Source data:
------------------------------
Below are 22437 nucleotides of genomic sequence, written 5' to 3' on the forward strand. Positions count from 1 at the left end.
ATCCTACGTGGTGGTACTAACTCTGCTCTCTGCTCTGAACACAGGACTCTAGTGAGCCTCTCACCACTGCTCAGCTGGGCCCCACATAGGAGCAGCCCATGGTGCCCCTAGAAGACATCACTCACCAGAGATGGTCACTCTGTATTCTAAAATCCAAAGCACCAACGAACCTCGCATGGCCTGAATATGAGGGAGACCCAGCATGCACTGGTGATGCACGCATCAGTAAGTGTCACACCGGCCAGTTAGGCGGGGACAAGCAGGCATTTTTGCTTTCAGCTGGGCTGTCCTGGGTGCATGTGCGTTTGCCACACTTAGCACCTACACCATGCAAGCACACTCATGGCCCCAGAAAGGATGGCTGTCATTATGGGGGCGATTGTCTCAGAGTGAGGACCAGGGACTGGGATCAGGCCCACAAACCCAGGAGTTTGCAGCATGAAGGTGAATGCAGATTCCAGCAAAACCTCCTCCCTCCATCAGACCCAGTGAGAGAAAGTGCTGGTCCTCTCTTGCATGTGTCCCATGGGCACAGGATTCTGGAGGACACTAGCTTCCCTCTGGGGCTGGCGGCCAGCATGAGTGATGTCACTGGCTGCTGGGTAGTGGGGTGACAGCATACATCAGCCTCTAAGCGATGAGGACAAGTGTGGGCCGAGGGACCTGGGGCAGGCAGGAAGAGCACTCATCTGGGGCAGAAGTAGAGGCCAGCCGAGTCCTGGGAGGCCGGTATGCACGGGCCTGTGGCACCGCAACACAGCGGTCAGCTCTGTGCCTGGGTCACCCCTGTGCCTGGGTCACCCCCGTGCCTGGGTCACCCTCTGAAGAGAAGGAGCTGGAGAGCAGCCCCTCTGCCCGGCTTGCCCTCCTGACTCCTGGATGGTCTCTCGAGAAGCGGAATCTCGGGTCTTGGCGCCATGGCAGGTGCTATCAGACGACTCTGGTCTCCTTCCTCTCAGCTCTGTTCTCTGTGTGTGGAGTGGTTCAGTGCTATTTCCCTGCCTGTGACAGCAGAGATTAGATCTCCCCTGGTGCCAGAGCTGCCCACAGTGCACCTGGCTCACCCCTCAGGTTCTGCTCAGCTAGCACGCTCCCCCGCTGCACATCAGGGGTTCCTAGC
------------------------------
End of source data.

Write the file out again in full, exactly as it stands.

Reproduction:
Below are 22437 nucleotides of genomic sequence, written 5' to 3' on the forward strand. Positions count from 1 at the left end.
ATCCTACGTGGTGGTACTAACTCTGCTCTCTGCTCTGAACACAGGACTCTAGTGAGCCTCTCACCACTGCTCAGCTGGGCCCCACATAGGAGCAGCCCATGGTGCCCCTAGAAGACATCACTCACCAGAGATGGTCACTCTGTATTCTAAAATCCAAAGCACCAACGAACCTCGCATGGCCTGAATATGAGGGAGACCCAGCATGCACTGGTGATGCACGCATCAGTAAGTGTCACACCGGCCAGTTAGGCGGGGACAAGCAGGCATTTTTGCTTTCAGCTGGGCTGTCCTGGGTGCATGTGCGTTTGCCACACTTAGCACCTACACCATGCAAGCACACTCATGGCCCCAGAAAGGATGGCTGTCATTATGGGGGCGATTGTCTCAGAGTGAGGACCAGGGACTGGGATCAGGCCCACAAACCCAGGAGTTTGCAGCATGAAGGTGAATGCAGATTCCAGCAAAACCTCCTCCCTCCATCAGACCCAGTGAGAGAAAGTGCTGGTCCTCTCTTGCATGTGTCCCATGGGCACAGGATTCTGGAGGACACTAGCTTCCCTCTGGGGCTGGCGGCCAGCATGAGTGATGTCACTGGCTGCTGGGTAGTGGGGTGACAGCATACATCAGCCTCTAAGCGATGAGGACAAGTGTGGGCCGAGGGACCTGGGGCAGGCAGGAAGAGCACTCATCTGGGGCAGAAGTAGAGGCCAGCCGAGTCCTGGGAGGCCGGTATGCACGGGCCTGTGGCACCGCAACACAGCGGTCAGCTCTGTGCCTGGGTCACCCCTGTGCCTGGGTCACCCCCGTGCCTGGGTCACCCTCTGAAGAGAAGGAGCTGGAGAGCAGCCCCTCTGCCCGGCTTGCCCTCCTGACTCCTGGATGGTCTCTCGAGAAGCGGAATCTCGGGTCTTGGCGCCATGGCAGGTGCTATCAGACGACTCTGGTCTCCTTCCTCTCAGCTCTGTTCTCTGTGTGTGGAGTGGTTCAGTGCTATTTCCCTGCCTGTGACAGCAGAGATTAGATCTCCCCTGGTGCCAGAGCTGCCCACAGTGCACCTGGCTCACCCCTCAGGTTCTGCTCAGCTAGCACGCTCCCCCGCTGCACATCAGGGGTTCCTAGC